Why trauma-informed care is vital for survivors of trauma

Why trauma-informed care is vital for survivors of trauma

Trauma can also take place within the context of relationships. For example, when a trusted person hurts our feelings, it often damages our sense of self.

As a result, our perceptions and our view of the world often changes in negative ways.

Being betrayed by a loved one can destroy our sense of self and our trust in others. 

Trauma-informed therapists recognize the impact of all this and thus seek to build an alliance of trust by ensuring not to re-traumatize clients and providing a platform of safety without judgement or ridicule.

The five principles of trauma-informed care

While there is no rigid way of practising trauma-informed care, there are several core principles that trauma-informed therapists use as a backdrop to therapy.  These include:

  1. Safety: The safety of clients begins at the outset. All this provides privacy and confidentiality of a client, emphasizing every individual’s physical and emotional safety. Patients will also be made aware of any next steps in the therapeutic process.
  2. Choice: Another essential aspect of trauma-informed care is choice. All this involves the client having complete control where consent is obtained each step of the way. The client fully understands their rights and provides a continuous license when needed.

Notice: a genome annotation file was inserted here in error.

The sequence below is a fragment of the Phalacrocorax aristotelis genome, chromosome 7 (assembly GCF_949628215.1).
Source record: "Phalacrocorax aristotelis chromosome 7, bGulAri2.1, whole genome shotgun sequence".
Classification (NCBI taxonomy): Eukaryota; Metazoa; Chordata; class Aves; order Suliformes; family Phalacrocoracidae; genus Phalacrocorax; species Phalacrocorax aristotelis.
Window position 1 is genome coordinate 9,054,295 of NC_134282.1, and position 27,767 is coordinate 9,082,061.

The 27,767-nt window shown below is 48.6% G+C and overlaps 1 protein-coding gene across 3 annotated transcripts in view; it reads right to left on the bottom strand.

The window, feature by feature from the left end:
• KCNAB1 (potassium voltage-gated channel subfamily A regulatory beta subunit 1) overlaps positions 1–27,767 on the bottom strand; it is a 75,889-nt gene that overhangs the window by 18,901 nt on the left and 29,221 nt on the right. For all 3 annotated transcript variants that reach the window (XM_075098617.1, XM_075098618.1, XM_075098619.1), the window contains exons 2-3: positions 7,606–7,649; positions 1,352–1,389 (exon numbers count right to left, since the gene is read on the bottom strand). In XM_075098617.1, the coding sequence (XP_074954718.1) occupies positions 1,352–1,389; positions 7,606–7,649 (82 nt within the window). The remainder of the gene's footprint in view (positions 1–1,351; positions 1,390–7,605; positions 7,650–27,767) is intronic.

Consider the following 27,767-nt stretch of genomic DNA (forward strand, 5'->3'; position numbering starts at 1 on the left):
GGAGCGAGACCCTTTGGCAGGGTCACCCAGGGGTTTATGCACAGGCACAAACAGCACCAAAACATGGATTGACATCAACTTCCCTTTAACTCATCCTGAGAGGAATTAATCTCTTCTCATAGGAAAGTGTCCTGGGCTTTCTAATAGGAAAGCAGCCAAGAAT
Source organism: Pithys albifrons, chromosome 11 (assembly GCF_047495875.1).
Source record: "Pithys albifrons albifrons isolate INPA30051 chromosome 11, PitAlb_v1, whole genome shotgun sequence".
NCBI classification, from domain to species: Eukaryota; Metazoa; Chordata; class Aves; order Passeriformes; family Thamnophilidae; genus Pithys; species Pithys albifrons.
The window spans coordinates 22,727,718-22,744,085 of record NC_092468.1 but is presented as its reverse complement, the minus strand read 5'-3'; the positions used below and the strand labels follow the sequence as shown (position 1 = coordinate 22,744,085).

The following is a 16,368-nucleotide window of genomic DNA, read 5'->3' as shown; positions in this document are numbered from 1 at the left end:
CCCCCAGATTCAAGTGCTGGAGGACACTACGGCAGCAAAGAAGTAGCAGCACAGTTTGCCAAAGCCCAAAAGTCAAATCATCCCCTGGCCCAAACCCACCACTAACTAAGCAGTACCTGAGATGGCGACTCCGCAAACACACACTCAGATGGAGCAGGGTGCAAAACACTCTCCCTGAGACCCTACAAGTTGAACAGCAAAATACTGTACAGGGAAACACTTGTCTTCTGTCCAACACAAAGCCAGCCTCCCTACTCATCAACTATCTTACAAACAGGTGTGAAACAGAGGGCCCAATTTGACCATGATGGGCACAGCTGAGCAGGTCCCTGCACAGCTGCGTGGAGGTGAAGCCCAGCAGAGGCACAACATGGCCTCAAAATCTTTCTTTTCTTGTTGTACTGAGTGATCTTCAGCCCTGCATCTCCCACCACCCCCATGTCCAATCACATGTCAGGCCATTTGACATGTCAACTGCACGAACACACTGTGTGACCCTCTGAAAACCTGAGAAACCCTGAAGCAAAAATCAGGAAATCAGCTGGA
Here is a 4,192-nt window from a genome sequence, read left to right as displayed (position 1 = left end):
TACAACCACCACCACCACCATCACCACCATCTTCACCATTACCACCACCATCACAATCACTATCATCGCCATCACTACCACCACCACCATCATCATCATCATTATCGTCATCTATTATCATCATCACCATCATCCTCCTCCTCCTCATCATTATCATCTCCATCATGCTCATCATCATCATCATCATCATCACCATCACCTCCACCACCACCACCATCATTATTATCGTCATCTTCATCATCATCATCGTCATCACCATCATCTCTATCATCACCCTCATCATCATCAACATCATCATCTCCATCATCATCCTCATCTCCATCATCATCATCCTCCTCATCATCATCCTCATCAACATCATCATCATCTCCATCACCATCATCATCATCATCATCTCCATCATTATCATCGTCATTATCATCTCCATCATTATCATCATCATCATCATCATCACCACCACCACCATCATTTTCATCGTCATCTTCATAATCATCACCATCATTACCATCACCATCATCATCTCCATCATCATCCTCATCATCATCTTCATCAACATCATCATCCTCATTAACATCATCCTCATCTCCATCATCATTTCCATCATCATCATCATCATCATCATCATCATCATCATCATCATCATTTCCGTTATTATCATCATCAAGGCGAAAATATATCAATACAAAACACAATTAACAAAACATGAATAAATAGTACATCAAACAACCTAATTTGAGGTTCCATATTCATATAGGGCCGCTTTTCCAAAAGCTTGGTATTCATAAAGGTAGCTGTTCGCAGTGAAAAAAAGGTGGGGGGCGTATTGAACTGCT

3. Collaboration: The patient collaborates fully with their treatment plan and doesn’t get treated as a ”sick” person. Instead, they are a partner in their care. Essentially, patients’ are the experts in themselves; hence any treatment gets decided upon mutually.
  4. Trustworthiness: Trust involves being transparent, consistent and honest, particularly when setting and maintaining boundaries. Therapists must never violate a patient’s trust in any shape, way or form.
  5. Empowerment: Lastly, empowerment is detrimental to the trauma-informed care approach since it allows patients to feel cared for, heard and seen by all involved in their care. The focus must be on helping clients build healthier coping skills for the future and the ability to regulate their emotions.

Final thought

Traumatic experiences can affect people in many psychological ways. 

Healing from trauma takes a lot of courage, work and commitment.

Clinical therapy is generally a safe option for trauma survivors as it promotes well-being and long-term recovery. 

However, recalling and describing disturbing events from our past can be incredibly confronting and may affect our mood and mental health.

Identify the right therapist for you.

Trauma survivors must seek the help and support of a skilled therapist or counsellor, who adopts the trauma-informed approach to therapy.

Furthermore, people must be upfront about their struggles and feel safe knowing that recovery from trauma is possible. Contact one of our specialists today to find out how we can help you in this process.